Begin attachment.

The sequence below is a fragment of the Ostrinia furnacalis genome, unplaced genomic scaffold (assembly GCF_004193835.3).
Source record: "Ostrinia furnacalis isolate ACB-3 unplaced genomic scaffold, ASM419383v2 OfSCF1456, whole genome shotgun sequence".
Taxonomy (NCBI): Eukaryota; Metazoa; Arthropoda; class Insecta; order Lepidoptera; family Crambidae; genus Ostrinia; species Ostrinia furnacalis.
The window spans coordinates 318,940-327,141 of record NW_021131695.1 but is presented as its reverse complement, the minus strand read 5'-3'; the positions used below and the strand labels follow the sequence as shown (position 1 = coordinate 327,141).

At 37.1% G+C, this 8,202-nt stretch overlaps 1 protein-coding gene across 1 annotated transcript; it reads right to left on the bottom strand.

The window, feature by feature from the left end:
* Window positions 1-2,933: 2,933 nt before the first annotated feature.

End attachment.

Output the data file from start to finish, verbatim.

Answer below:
The sequence below is a fragment of the Ostrinia furnacalis genome, unplaced genomic scaffold (assembly GCF_004193835.3).
Source record: "Ostrinia furnacalis isolate ACB-3 unplaced genomic scaffold, ASM419383v2 OfSCF1456, whole genome shotgun sequence".
Taxonomy (NCBI): Eukaryota; Metazoa; Arthropoda; class Insecta; order Lepidoptera; family Crambidae; genus Ostrinia; species Ostrinia furnacalis.
The window spans coordinates 318,940-327,141 of record NW_021131695.1 but is presented as its reverse complement, the minus strand read 5'-3'; the positions used below and the strand labels follow the sequence as shown (position 1 = coordinate 327,141).

At 37.1% G+C, this 8,202-nt stretch overlaps 1 protein-coding gene across 1 annotated transcript; it reads right to left on the bottom strand.

The window, feature by feature from the left end:
* Window positions 1-2,933: 2,933 nt before the first annotated feature.